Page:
Count me in as being more than a little shocked at the negative reaction to Mike Brown's hiring as coach of the Los Angeles Lakers. I understand that everything could be set up to fail, here. And if you'll recall, nobody was harder on Brown's work with the Cleveland Cavaliers during his tenure there as I was. From the 2006 playoffs until his final days, I was beside myself at how terrible his offensive sets seemed to be, and save for one breath of fresh air during the regular season in 2008-09, it never really let up.
But it's the offseason for the Lakers, which is strange for them because it's still May. And the offseason is supposed to be full of optimism. Where every team is tied for first, even if four teams are still playing. And, really, why not go glass half-full with this? At least to start?
The thing that comes to mind when you think of Brown's time in Cleveland was the way that he let LeBron James seemingly run roughshod over his offensive sets, his locker room, and the whole Cavalier culture. The entourage was in the building, the ball was in LeBron's hands, and Brown was the first to go when things came crashing down way too early following playoff exits in 2009 and 2010. And all the leaks in the time since have shown Brown to be little more than someone who really wanted to keep his gig while currying favor with his best player, despite the 2008-09 Coach of the Year's formidable basketball smarts.
So, that wouldn't seem to be the sort of player you'd want to toss into the mix with the Los Angeles Lakers. A team featuring a player whose will and persona runs way stronger than LeBron's, which is made even worse by the fact Kobe Bryant isn't anywhere near the player James is these days (or next year), and complicated even further by the knowledge that Bryant wanted Brian Shaw to take over as the next Laker coach.
But hear me out. You too, Kobe.
You've never had a dork before. And I say this harboring the upmost respect for Mike Brown, a cool guy that could possibly beat me in arm wrestling (certainly this week, with my vertebrae in shambles), and a man who probably could not spend 35 minutes prattling on about Steely Dan demos while involving the works of E.B. White and Thoreau, as yours truly did to some poor soul last week.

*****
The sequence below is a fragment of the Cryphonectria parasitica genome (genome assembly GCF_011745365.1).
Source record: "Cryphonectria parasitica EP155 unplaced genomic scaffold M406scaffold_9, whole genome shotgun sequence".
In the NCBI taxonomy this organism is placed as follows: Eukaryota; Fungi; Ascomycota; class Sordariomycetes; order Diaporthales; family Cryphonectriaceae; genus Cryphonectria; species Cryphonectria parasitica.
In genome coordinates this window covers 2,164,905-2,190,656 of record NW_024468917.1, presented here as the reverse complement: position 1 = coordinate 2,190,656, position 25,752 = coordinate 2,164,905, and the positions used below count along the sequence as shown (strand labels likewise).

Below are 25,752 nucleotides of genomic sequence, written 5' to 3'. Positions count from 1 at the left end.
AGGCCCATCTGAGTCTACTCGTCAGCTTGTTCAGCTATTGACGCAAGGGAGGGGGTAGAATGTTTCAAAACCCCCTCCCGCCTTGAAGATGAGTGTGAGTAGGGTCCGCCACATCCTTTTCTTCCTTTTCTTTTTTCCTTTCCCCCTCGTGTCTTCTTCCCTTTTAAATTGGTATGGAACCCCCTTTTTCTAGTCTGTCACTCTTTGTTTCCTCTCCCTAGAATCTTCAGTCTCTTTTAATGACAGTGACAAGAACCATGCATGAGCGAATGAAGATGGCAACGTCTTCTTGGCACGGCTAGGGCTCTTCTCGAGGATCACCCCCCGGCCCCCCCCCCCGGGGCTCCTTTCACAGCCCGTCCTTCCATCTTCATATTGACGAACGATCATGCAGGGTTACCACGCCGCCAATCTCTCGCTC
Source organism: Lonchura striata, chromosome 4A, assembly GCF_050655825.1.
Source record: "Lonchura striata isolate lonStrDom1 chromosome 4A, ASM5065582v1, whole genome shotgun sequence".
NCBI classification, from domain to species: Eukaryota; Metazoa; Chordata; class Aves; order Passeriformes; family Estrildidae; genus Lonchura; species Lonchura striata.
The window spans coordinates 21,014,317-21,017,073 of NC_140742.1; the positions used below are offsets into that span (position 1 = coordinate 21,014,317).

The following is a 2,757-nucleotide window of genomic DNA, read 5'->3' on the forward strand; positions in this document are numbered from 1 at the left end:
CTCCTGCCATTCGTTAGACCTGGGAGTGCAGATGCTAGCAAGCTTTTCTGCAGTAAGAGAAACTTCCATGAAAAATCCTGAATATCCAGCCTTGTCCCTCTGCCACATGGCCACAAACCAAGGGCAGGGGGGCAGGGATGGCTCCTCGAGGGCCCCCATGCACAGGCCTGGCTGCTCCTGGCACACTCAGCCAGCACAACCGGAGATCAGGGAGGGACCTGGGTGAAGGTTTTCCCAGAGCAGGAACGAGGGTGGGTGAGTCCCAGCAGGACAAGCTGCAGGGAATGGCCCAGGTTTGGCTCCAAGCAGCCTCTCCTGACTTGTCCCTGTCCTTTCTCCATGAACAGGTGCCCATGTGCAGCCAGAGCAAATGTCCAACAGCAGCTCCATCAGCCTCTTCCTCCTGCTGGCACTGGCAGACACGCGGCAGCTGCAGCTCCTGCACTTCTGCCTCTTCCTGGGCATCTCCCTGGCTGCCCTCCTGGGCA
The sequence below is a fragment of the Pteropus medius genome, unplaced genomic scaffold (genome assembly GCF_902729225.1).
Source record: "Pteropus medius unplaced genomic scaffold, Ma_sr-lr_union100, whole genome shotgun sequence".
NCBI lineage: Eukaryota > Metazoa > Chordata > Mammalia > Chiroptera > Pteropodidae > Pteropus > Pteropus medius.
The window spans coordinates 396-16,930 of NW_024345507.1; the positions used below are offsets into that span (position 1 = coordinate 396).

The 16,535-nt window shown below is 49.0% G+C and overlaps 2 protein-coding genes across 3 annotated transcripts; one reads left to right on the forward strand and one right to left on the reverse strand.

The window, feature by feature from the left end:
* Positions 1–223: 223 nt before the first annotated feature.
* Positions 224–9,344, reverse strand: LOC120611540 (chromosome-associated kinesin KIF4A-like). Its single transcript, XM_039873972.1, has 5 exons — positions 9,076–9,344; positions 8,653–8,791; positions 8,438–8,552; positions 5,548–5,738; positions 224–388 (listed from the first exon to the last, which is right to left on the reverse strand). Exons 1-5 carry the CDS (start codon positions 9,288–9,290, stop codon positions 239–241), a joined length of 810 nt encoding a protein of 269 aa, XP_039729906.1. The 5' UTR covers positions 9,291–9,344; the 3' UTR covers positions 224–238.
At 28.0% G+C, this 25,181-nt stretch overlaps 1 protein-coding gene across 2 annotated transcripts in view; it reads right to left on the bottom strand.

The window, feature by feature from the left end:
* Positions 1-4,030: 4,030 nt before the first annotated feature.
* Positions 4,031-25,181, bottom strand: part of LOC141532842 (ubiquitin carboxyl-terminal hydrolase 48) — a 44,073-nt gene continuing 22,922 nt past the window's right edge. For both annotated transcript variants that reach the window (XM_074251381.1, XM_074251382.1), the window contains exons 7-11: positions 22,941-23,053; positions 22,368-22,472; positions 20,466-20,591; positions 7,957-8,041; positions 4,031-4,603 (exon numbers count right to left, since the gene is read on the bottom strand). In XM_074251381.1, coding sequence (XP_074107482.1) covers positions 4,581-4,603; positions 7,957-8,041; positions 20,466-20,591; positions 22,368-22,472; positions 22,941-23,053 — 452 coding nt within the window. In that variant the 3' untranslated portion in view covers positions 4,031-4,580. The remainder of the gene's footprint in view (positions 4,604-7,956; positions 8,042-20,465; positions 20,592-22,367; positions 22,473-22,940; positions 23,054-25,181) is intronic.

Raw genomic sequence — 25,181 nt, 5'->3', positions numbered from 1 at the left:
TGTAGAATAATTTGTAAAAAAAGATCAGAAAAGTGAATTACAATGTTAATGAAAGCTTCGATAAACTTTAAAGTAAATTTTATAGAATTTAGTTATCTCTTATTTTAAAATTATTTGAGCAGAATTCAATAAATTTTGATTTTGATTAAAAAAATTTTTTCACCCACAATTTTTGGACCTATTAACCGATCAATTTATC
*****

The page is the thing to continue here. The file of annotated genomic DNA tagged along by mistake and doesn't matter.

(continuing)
Kobe's had, frankly, a bit of a dull sort in Del Harris. He's had an ex-player who was in over his head in Kurt Rambis, an ex-player who was in everyone's heads in Phil Jackson, an ex-player whose heart just wasn't in it in Rudy Tomjanovich, and a career assistant who knew that he wasn't long for the job in Frank Hamblen.
But he's never had a dork, before. This isn't to say that the fine men listed above didn't spend hours burrowing through game tape, but Brown is a younger guy that appreciates a good bit of Synergy in the same way that Phil Jackson appreciated "synergy situations." There is a relationship to be had, here.
Does Brown's hiring shove the triangle offense out of the picture, while rending someone like Derek Fisher useless? Well, Fish was pretty useless this year as it was, but that doesn't have to be the case. Nobody has abused the triangle more than Kobe, and his work in shattering its precepts this season and parts of last was akin to an art crime in my eyes.
But no NBA player, perhaps in history save for Scottie Pippen, understands the triangle better. And all Kobe did in 2004-05, with Phil Jackson gone, was lament its loss. And that's with Chris Mihm in the pivot. Not Andrew Bynum or Pau Gasol.
So why can't Kobe, the player-coach if we ever saw one, run things offensively? Why can't he have the voice he's always wanted to have? Why can't those annoying sportswriter storylines come to life? "Away from Phil's shadow, Kobe Bryant grows up." Stuff like that. With, yes, the groundhog reference.
Geez, I'm such an appalling optimist sometimes.
Give it a whirl, Lakers fans. It's not like your team was listening to its last coach, anyway.